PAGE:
Sen. Kamala Harris (D-Calif.) said Wednesday that she won't back a bill that allows the federal government to spend money unless Congress has a legislative fix to address the legal status of hundreds of thousands of people brought to the country illegally as children.
"I will not vote for an end-of-year spending bill until we are clear about what we are going to do to protect and take care of our DACA young people in this country," Harris said. "Each day in the life of these young people is a very long time, and we've got to stop playing politics with their lives."
President Trump announced in September that he was giving Congress until March before the program would shutter and recipients would begin losing work permits and protection from deportation. An estimated 200,000 of the nearly 800,000 recipients of the Delayed Action for Childhood Arrivals program live in California, giving the Golden State an outsized stake in resolving their legal status.
A second Republican is jumping in to challenge GOP Rep. Dana Rohrabacher of Costa Mesa, and he's pitching himself as an alternative for conservatives who are fed up with Rohrabacher's controversial antics.
Paul Martin, 52, is a freelance writer and self-proclaimed "Reagan Republican" who lives in Costa Mesa. Rohrabacher is himself a former speechwriter for Reagan.
Martin grew up in Anaheim with an Italian immigrant mother and a Mexican American father, and says he's opposed to many of the policies coming out of the Trump administration.
As governors of states hit hard by natural disasters, the leaders of California and Texas hope to send a message with their wager on the outcome of the World Series.
The winner will receive food or drink from either California's wine country or Houston's best barbecue joints.
The bet, made Tuesday before the start of the first World Series game between the Los Angeles Dodgers and the Houston Astros, came with a request from both Gov. Jerry Brown and Texas Gov. Greg Abbott for tourists to come back to those regions as soon as possible.
The California Assembly will hold public hearings next month to address sexual harassment in the Capitol, Democratic lawmakers announced Tuesday, as allegations of pervasive mistreatment continue to ripple through Sacramento.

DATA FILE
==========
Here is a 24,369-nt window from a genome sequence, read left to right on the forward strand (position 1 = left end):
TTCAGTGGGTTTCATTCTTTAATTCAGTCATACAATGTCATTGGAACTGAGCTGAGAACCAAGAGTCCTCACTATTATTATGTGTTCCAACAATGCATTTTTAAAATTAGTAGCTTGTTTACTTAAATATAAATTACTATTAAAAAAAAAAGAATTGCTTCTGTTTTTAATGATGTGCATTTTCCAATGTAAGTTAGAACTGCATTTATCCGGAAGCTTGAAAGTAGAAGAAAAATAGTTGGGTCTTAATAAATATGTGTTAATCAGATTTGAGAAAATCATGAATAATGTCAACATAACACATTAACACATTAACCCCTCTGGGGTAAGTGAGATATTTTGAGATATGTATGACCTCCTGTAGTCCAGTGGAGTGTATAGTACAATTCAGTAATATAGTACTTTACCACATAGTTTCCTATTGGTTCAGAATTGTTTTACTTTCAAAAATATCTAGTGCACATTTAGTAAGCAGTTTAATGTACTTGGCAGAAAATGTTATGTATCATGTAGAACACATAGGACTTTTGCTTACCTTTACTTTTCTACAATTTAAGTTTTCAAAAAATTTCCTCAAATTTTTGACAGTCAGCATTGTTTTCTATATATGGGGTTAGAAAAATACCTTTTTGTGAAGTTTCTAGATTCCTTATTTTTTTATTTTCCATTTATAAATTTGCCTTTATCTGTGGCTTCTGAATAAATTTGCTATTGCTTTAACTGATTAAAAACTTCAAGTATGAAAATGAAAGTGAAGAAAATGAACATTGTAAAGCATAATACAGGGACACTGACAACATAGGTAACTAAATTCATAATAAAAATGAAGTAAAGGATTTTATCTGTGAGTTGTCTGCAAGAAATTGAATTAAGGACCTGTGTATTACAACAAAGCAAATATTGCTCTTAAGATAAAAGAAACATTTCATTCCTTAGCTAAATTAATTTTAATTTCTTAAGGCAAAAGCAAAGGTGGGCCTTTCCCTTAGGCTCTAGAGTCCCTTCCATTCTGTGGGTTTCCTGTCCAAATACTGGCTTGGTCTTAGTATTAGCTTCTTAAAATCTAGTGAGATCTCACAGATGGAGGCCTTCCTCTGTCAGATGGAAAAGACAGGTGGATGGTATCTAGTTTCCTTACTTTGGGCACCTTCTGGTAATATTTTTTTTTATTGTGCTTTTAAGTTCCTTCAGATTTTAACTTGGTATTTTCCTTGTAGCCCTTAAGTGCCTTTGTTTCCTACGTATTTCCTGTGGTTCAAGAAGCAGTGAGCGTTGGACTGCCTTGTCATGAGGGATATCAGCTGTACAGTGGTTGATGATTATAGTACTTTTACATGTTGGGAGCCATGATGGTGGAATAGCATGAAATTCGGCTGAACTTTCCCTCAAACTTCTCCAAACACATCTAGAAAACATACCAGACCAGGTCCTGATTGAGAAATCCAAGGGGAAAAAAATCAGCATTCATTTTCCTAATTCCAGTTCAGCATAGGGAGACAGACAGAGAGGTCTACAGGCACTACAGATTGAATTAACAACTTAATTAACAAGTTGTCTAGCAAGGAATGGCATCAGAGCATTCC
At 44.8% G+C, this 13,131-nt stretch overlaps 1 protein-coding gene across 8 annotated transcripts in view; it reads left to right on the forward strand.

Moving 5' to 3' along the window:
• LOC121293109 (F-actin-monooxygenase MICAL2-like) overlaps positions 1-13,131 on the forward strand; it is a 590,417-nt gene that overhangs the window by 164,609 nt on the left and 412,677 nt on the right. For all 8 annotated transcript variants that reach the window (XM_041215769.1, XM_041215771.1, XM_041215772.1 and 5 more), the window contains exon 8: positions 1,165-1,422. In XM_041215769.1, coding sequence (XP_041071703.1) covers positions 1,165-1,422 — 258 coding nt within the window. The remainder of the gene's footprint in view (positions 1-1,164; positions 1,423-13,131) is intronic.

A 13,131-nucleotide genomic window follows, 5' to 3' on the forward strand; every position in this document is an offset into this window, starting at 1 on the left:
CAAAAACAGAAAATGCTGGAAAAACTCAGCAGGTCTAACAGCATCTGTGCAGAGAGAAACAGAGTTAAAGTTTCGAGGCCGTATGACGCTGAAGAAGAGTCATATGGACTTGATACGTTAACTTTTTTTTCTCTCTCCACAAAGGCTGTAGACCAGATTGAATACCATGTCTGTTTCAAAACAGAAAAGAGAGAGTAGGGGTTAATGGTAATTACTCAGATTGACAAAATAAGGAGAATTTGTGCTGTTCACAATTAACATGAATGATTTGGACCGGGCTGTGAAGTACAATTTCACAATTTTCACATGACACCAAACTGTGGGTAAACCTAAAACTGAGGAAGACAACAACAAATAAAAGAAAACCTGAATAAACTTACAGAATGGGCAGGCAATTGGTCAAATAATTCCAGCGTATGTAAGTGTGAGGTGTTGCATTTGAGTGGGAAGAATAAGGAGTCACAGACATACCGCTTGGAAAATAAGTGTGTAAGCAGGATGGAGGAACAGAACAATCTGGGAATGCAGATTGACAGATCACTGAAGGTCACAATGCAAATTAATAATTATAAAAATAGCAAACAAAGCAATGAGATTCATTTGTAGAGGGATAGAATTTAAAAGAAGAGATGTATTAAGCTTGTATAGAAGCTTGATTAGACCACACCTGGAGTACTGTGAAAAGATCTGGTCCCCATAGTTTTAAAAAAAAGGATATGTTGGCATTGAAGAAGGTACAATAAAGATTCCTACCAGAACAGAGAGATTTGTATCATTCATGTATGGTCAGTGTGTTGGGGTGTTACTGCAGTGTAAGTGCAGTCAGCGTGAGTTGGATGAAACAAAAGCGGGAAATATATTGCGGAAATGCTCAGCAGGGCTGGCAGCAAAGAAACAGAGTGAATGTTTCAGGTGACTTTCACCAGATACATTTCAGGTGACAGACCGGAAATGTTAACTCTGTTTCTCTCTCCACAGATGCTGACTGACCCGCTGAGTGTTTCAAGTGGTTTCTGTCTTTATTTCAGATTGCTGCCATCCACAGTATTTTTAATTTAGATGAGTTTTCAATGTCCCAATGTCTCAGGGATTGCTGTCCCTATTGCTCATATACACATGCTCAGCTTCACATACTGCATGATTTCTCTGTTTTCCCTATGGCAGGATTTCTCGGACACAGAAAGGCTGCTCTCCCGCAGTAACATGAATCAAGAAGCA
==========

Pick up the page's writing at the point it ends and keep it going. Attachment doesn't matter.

In a joint statement, Assembly Speaker Anthony Rendon (D-Paramount), Assemblyman Ken Cooley (D-Rancho Cordova) and Assemblywoman Laura Friedman (D-Glendale) said that "sexual harassment of any kind is intolerable."
Of the more than 70,600 voters who signed petitions to hold a recall vote on state Sen. Josh Newman of Fullerton, only 849 asked that their signatures be withdrawn by the deadline, clearing a major hurdle for an election on whether to oust the Democratic lawmaker, officials said Tuesday.
Opponents of the recall needed to get more than 7,000 voters to withdraw their signatures to deprive supporters of the 63,593 signatures needed to put the measure on the ballot, under a new system approved recently by the Democratic-controlled Legislature that slows down the process.
“Sen. Josh Newman has spent months lying to his constituents by claiming people were duped into signing the recall petition against him, and with today’s tally, he has been unmasked again as a pathological liar who is unfit to hold office," said Carl DeMaio, a Republican activist heading the recall drive. "We eagerly look forward to voters having a chance to vote him out for his lies and his decision to increase the gas tax.”
House Republicans are opening investigations of the Obama administration’s 2010 decision to approve the sale of American uranium mines to a Russian-backed company, and California Rep. Devin Nunes is at the forefront.
Nunes (R-Tulare), the chairman of the House Intelligence Committee, said at a news conference that his panel and the House Oversight Committee would jointly probe the deal, which President Trump has called “the real Russia story.”
Nunes and other Trump supporters have raised the 7-year-old uranium deal while four congressional committees and Special Counsel Robert S. Mueller III are looking into Russia interference the 2016 election and whether Moscow had any direct links to the Trump campaign.
A former deputy director of the state Board of Equalization said Tuesday he was improperly fired this month after cooperating with a state Department of Justice investigation into allegations that agency officials improperly used public resources.
Mark DeSio was fired Oct. 12 as the director for external affairs of the California Department of Tax and Fee Administration, which recently was split off from the board in an agency shakeup. He has filed a whistleblower complaint and appeal to the state Personnel Board seeking reinstatement to his position.
He alleges the agency before its split up was rife with nepotism and that there is improper hiring and use of employees from one fund to instead help elected board members in field offices.
The campaign manager for Orange County congressional challenger Phil Janowicz resigned last week following allegations he had sexually harassed women while working as a top official with the Democratic Party of Orange County.
Erik Taylor, who had worked for Janowicz's campaign for less than five months, resigned Thursday, according to Janowicz, a Democrat who is running to unseat GOP Rep. Ed Royce in the 39th Congressional District.
In a Facebook statement Friday, Janowicz identified Taylor as a "senior member" of his campaign staff who "vehemently denies the allegations."